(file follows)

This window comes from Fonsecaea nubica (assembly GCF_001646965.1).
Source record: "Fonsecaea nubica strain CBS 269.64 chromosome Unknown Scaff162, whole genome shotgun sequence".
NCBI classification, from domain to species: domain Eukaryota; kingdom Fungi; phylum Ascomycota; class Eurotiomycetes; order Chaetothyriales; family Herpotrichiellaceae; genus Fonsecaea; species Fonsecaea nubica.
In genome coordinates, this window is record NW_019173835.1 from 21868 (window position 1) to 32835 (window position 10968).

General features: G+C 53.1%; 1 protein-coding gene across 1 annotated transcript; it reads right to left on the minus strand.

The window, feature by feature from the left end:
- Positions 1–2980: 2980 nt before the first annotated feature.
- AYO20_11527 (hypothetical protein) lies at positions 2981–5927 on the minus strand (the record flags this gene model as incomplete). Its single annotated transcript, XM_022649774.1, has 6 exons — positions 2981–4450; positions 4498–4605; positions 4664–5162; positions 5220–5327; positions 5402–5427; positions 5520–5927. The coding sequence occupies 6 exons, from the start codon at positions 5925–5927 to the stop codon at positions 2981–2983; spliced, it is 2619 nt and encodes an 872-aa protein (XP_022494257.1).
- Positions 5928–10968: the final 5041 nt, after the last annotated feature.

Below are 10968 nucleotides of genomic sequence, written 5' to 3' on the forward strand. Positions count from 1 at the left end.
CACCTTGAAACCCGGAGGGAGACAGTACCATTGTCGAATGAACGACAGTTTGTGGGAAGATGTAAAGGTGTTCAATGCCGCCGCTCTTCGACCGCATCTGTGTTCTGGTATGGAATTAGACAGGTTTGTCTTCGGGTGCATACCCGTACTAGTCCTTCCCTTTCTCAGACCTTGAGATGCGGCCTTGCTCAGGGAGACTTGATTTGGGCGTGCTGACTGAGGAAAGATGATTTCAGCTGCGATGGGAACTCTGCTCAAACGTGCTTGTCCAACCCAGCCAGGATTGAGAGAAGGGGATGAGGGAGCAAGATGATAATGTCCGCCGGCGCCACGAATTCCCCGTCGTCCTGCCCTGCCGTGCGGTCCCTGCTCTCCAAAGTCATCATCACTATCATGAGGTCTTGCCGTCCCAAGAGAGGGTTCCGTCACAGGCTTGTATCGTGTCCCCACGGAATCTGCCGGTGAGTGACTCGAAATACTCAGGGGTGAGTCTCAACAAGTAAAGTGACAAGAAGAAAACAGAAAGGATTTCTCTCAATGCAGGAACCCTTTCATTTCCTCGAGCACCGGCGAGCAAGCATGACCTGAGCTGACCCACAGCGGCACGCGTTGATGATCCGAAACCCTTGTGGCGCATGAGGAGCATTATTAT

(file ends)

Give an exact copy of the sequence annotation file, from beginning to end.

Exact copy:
This window comes from Fonsecaea nubica (assembly GCF_001646965.1).
Source record: "Fonsecaea nubica strain CBS 269.64 chromosome Unknown Scaff162, whole genome shotgun sequence".
NCBI classification, from domain to species: domain Eukaryota; kingdom Fungi; phylum Ascomycota; class Eurotiomycetes; order Chaetothyriales; family Herpotrichiellaceae; genus Fonsecaea; species Fonsecaea nubica.
In genome coordinates, this window is record NW_019173835.1 from 21868 (window position 1) to 32835 (window position 10968).

General features: G+C 53.1%; 1 protein-coding gene across 1 annotated transcript; it reads right to left on the minus strand.

The window, feature by feature from the left end:
- Positions 1–2980: 2980 nt before the first annotated feature.
- AYO20_11527 (hypothetical protein) lies at positions 2981–5927 on the minus strand (the record flags this gene model as incomplete). Its single annotated transcript, XM_022649774.1, has 6 exons — positions 2981–4450; positions 4498–4605; positions 4664–5162; positions 5220–5327; positions 5402–5427; positions 5520–5927. The coding sequence occupies 6 exons, from the start codon at positions 5925–5927 to the stop codon at positions 2981–2983; spliced, it is 2619 nt and encodes an 872-aa protein (XP_022494257.1).
- Positions 5928–10968: the final 5041 nt, after the last annotated feature.

Below are 10968 nucleotides of genomic sequence, written 5' to 3' on the forward strand. Positions count from 1 at the left end.
CACCTTGAAACCCGGAGGGAGACAGTACCATTGTCGAATGAACGACAGTTTGTGGGAAGATGTAAAGGTGTTCAATGCCGCCGCTCTTCGACCGCATCTGTGTTCTGGTATGGAATTAGACAGGTTTGTCTTCGGGTGCATACCCGTACTAGTCCTTCCCTTTCTCAGACCTTGAGATGCGGCCTTGCTCAGGGAGACTTGATTTGGGCGTGCTGACTGAGGAAAGATGATTTCAGCTGCGATGGGAACTCTGCTCAAACGTGCTTGTCCAACCCAGCCAGGATTGAGAGAAGGGGATGAGGGAGCAAGATGATAATGTCCGCCGGCGCCACGAATTCCCCGTCGTCCTGCCCTGCCGTGCGGTCCCTGCTCTCCAAAGTCATCATCACTATCATGAGGTCTTGCCGTCCCAAGAGAGGGTTCCGTCACAGGCTTGTATCGTGTCCCCACGGAATCTGCCGGTGAGTGACTCGAAATACTCAGGGGTGAGTCTCAACAAGTAAAGTGACAAGAAGAAAACAGAAAGGATTTCTCTCAATGCAGGAACCCTTTCATTTCCTCGAGCACCGGCGAGCAAGCATGACCTGAGCTGACCCACAGCGGCACGCGTTGATGATCCGAAACCCTTGTGGCGCATGAGGAGCATTATTAT